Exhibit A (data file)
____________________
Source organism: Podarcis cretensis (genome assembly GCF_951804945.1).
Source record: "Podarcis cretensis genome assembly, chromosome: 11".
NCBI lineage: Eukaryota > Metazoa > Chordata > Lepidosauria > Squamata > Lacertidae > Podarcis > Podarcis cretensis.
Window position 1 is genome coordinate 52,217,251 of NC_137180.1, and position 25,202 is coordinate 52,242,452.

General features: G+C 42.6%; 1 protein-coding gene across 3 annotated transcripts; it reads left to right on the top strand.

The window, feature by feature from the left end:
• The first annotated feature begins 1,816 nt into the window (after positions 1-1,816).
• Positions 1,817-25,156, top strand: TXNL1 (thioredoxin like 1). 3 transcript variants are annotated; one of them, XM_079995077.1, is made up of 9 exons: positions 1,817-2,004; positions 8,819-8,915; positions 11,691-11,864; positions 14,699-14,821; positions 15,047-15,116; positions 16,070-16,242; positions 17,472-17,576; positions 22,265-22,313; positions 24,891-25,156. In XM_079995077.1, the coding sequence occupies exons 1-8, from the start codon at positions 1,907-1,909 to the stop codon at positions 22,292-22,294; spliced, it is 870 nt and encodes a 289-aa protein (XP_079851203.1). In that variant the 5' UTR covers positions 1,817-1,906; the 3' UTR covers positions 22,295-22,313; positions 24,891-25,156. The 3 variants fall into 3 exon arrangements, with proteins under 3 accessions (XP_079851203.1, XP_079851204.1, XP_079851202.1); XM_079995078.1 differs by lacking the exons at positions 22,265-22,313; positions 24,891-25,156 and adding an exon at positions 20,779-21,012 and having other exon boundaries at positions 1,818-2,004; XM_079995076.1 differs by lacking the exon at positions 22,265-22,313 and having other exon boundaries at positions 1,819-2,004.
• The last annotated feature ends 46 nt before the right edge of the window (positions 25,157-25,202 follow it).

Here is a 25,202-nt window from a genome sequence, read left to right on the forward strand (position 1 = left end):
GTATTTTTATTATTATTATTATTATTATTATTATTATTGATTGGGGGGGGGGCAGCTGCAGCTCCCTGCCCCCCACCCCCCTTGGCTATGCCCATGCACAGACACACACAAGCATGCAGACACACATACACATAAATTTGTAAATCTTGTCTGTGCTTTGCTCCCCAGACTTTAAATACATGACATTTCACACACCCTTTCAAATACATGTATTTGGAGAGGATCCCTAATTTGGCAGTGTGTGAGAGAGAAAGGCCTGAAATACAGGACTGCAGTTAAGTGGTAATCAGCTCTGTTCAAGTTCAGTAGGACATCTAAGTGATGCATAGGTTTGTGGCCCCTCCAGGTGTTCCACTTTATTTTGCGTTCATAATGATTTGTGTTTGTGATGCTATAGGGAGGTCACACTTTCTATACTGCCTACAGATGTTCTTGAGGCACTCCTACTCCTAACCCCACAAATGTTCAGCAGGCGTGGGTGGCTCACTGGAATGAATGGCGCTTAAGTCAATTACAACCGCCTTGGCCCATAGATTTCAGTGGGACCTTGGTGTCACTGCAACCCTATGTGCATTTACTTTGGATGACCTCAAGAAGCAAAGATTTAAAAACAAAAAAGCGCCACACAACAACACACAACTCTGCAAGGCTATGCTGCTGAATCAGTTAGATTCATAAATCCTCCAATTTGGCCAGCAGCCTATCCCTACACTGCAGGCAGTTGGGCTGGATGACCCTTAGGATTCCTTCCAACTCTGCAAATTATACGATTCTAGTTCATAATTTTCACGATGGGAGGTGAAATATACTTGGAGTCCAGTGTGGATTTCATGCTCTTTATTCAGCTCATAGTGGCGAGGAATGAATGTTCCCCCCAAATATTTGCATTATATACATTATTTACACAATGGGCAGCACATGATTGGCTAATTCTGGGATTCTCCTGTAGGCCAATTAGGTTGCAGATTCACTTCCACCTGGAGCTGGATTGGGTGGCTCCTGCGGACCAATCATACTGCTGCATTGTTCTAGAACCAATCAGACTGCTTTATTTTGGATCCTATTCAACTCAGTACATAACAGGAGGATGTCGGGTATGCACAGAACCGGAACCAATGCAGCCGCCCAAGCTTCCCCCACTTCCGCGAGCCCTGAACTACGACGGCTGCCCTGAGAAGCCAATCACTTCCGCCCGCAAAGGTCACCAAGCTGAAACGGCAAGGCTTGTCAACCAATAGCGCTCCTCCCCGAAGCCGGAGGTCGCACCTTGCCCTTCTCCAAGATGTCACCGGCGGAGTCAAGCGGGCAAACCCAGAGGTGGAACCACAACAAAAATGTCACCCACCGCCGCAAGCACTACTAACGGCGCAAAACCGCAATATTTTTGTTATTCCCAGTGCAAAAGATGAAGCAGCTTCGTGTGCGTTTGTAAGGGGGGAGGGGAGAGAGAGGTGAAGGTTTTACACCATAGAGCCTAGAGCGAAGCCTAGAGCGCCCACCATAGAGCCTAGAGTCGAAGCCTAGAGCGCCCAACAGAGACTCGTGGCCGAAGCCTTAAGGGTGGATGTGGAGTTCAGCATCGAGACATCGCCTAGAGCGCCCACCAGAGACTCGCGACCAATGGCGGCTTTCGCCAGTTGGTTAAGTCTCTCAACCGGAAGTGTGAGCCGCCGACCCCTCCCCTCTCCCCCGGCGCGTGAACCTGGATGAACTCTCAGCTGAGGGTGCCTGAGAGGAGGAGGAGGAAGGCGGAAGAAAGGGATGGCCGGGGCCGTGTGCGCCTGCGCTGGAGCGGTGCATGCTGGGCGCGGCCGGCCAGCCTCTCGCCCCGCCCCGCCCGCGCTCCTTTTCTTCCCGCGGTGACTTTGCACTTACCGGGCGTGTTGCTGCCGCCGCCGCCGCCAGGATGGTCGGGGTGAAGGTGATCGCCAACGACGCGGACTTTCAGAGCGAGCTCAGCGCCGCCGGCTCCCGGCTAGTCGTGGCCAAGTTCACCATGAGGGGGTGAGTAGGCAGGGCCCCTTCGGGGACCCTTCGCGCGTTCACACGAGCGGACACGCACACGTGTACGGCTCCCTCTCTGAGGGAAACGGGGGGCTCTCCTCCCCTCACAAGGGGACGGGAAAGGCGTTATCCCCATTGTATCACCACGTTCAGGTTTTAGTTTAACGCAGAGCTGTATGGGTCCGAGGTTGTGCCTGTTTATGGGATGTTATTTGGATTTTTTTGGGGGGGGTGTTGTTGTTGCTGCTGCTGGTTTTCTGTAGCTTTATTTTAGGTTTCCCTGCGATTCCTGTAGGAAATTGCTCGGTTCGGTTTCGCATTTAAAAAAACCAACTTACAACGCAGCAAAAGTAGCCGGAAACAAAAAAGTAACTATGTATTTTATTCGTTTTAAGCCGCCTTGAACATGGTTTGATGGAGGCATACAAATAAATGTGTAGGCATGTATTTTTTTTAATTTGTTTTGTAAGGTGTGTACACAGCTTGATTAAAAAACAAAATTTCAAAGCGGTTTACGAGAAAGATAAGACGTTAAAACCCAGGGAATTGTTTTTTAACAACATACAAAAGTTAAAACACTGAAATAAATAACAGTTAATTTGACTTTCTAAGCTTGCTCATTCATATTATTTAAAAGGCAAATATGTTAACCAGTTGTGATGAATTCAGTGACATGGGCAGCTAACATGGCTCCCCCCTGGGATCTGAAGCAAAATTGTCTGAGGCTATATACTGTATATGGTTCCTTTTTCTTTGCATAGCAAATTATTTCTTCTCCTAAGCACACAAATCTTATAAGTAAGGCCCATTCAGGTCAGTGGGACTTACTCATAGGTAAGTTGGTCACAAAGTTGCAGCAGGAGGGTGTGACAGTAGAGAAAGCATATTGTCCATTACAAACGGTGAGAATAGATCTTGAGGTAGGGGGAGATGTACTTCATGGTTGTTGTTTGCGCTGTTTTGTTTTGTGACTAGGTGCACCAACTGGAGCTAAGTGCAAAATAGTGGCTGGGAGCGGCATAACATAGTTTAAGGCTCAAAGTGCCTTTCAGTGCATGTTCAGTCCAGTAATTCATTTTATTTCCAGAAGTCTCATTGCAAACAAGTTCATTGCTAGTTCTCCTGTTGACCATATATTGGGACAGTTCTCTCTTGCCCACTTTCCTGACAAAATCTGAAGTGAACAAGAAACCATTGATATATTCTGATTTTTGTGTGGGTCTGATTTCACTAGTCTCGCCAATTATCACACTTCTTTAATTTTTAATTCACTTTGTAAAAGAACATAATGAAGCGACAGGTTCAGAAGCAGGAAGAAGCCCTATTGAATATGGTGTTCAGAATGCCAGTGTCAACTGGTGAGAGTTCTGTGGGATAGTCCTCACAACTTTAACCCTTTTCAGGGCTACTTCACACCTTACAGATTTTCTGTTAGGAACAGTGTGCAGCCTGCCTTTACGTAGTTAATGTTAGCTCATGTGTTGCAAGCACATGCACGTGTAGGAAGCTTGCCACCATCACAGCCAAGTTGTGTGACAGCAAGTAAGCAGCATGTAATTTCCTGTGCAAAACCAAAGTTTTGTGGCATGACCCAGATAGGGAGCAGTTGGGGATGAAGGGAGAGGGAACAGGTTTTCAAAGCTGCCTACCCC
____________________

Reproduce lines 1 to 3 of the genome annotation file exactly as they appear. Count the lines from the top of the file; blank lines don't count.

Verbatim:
Source organism: Podarcis cretensis (genome assembly GCF_951804945.1).
Source record: "Podarcis cretensis genome assembly, chromosome: 11".
NCBI lineage: Eukaryota > Metazoa > Chordata > Lepidosauria > Squamata > Lacertidae > Podarcis > Podarcis cretensis.